I found myself reading James Wood’s How Fiction Works this summer at the suggestion of the artist Morgan Ashcom. As we were planning his exhibition, What the Living Carry, which opens at HCP this September, we discussed that one of the most critical aspects of his work is how it draws our attention to what the photograph does to and for the viewer. Some critics might call this affect; some might call it the life of the photograph; Roland Barthes would call it the punctum—the thing that pierces us. Regardless how we define it, photographs make us feel things, which, to varying degrees, become part of our experience of the world.
In an exhibition space, we physically move our bodies in relation to the work. We may laugh at a picture, we may cry, we may wonder, “How’d they do that?” Morgan is interested not just in what the photograph does, but how it does it. This dissection of photography is at the core of this issue of spot, which loosely revolves around themes related to what some have called our “post-truth” moment, and particularly photography’s role and potential within that. In this issue, all the writers and artists explore to some extent the nature of photography, the forms it takes, as well as what the word document means in a moment that requires great visual literacy to determine what is real and what is “fake news” or otherwise.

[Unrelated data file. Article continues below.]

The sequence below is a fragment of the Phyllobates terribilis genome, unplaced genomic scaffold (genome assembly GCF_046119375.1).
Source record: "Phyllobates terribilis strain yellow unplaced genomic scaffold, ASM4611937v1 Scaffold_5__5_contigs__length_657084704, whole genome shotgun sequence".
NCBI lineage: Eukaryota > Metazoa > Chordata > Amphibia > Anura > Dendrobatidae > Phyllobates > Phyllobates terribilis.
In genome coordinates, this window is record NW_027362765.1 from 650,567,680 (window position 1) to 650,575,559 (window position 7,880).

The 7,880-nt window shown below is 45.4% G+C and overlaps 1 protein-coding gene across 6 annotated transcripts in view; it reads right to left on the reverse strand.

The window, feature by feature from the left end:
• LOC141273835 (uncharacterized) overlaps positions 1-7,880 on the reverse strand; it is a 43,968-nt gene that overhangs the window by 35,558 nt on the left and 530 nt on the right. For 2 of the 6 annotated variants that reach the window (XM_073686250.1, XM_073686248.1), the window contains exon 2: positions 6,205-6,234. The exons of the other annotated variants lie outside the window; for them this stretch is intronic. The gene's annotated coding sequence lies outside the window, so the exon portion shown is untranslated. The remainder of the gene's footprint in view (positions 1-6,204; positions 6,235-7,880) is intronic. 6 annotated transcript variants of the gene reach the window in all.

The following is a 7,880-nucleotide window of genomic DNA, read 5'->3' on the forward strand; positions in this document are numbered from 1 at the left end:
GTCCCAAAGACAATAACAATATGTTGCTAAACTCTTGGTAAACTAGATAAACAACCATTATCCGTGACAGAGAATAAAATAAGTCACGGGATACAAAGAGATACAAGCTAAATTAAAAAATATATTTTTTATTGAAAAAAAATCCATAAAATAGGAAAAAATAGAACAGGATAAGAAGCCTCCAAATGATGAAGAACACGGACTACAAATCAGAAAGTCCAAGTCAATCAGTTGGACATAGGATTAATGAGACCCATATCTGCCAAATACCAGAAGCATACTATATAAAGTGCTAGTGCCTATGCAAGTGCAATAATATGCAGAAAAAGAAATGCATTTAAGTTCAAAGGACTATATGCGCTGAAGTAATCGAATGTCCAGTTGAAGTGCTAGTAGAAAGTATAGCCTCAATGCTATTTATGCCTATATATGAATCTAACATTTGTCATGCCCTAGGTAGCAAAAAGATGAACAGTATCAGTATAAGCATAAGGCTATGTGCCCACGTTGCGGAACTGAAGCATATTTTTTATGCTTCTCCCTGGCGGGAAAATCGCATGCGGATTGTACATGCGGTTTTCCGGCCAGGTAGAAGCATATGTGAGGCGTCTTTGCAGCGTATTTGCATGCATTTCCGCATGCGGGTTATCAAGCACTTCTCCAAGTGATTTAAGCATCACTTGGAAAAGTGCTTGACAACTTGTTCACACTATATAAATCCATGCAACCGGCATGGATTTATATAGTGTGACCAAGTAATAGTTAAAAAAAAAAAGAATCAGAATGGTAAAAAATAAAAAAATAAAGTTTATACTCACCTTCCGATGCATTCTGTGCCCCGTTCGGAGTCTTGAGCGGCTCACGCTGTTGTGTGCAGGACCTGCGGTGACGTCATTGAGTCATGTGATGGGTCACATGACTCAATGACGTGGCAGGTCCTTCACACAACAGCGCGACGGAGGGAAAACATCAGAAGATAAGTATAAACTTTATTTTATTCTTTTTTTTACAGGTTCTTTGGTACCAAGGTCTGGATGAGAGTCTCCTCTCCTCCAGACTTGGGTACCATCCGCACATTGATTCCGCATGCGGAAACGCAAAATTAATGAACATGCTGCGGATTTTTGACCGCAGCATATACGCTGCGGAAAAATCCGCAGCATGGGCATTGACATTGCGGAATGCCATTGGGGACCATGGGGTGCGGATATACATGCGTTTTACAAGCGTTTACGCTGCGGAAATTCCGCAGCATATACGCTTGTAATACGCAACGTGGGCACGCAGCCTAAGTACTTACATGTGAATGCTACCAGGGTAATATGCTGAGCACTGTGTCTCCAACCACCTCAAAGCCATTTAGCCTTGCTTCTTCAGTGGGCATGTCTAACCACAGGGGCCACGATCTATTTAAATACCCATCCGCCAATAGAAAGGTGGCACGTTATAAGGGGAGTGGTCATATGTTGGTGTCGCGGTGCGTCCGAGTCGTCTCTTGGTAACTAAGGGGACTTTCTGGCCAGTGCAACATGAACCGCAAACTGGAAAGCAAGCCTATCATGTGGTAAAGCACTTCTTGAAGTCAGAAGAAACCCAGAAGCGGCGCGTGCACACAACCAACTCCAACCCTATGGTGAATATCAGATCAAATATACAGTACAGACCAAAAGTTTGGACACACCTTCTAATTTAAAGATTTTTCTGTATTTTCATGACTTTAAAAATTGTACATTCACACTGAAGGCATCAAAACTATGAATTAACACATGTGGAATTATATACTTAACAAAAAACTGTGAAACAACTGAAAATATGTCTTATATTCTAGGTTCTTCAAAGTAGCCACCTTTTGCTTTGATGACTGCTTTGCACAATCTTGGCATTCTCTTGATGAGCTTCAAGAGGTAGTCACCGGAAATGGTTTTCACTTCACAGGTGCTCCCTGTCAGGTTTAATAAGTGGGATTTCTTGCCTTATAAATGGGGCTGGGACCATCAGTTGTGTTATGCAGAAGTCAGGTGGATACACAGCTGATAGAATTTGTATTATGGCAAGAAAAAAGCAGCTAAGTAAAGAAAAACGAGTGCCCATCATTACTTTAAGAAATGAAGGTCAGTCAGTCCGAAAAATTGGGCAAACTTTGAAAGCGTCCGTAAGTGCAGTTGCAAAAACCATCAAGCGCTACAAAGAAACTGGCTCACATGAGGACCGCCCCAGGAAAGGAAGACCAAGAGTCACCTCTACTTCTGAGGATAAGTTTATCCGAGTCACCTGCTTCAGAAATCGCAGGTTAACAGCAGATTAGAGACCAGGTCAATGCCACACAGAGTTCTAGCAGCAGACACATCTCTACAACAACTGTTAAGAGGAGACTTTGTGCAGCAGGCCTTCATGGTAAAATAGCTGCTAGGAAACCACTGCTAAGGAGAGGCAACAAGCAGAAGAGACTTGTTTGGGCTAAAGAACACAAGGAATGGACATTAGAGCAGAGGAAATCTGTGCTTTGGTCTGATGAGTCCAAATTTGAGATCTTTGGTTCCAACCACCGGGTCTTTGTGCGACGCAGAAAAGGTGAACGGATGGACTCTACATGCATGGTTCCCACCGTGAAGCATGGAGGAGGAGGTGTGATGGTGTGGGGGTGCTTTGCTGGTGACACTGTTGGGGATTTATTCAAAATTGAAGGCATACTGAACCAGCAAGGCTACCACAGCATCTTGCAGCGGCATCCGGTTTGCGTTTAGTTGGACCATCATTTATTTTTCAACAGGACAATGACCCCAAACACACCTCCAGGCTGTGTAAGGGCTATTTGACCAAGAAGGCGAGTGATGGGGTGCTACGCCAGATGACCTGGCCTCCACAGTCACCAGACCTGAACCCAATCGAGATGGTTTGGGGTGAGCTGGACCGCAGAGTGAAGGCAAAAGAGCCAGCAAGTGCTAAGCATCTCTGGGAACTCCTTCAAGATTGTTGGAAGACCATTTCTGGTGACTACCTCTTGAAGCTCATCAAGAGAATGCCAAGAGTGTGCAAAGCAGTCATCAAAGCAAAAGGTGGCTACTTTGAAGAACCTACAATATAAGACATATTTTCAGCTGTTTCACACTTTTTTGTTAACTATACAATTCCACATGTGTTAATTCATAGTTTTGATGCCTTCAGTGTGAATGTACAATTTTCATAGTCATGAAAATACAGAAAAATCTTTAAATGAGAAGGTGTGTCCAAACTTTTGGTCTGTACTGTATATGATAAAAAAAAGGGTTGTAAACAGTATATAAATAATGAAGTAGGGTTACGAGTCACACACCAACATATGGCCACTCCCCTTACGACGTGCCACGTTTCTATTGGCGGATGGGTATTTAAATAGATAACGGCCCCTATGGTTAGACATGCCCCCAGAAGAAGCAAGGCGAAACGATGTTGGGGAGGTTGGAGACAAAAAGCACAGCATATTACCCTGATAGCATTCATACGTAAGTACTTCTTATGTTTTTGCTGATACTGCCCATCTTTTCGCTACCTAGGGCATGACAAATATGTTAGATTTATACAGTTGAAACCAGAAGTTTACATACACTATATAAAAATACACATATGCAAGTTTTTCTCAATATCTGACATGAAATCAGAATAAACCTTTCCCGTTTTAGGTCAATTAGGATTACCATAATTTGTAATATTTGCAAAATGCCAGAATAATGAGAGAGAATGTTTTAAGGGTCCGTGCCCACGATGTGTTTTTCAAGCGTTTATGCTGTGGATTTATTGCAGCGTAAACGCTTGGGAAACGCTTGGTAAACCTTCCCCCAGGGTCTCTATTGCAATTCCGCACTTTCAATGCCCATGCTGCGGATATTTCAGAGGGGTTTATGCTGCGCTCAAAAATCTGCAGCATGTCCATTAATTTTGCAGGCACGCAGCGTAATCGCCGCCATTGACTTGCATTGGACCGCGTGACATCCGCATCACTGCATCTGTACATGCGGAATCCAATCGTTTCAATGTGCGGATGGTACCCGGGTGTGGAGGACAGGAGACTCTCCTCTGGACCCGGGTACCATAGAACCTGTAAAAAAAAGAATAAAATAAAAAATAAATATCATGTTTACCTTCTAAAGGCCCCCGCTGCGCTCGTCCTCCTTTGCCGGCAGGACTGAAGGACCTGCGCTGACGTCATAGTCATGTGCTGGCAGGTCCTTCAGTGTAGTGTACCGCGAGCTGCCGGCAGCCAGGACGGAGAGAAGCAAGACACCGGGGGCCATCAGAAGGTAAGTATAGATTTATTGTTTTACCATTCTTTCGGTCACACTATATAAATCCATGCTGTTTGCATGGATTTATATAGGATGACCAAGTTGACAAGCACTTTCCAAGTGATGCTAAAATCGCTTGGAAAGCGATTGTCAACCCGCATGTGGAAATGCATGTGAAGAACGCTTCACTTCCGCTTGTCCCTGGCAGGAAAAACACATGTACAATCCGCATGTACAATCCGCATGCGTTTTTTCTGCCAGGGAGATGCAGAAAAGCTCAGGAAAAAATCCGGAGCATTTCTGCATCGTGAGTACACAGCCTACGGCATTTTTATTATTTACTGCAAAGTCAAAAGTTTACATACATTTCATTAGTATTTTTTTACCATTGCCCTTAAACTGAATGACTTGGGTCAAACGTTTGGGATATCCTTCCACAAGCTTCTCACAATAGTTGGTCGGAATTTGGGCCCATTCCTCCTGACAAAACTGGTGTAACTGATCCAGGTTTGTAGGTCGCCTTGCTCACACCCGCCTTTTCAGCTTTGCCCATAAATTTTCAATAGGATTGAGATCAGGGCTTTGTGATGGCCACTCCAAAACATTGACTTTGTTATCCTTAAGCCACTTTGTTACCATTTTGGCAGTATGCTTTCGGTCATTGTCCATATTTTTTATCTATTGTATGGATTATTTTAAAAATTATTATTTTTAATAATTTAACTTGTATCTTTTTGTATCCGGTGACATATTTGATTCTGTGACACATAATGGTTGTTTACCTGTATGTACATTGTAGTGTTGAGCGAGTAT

Now, more than ever, we depend on images to relay the facts and meanings of our lives. What happens when we misinterpret them? When we believe something that wasn’t there? Or, when there were not images to begin with? All the artists in this issue work in very different ways to present us with an intentional construction of an image that nuances our understandings of what photography can do—the truths it can reveal that are more than mere documentation yet are nonetheless records of their willful transformation of our perception.
As Bucky Miller explains, “Photographs are documents, but they are also transformation. They are spatial, but flat. They are both intimately tethered to the personal experience of the photographer and, once released into the world, independent of that person’s thoughts. Fact and fiction. A part and a whole. Passive and Aggressive. Both both.”
We’ll be exploring these dualities from all directions this year. One of our many, exciting developments is the debut of our Words & Pictures series, a lecture and conversation series between photographers, writers, and thinkers of the medium. Our first iteration will be in October with Morgan Ashcom as we discuss “Truth, History, and Photography” through his work. I hope you’ll join us for this and many other exciting events over the next season.
—Ashlyn Davis, Executive Director & Curator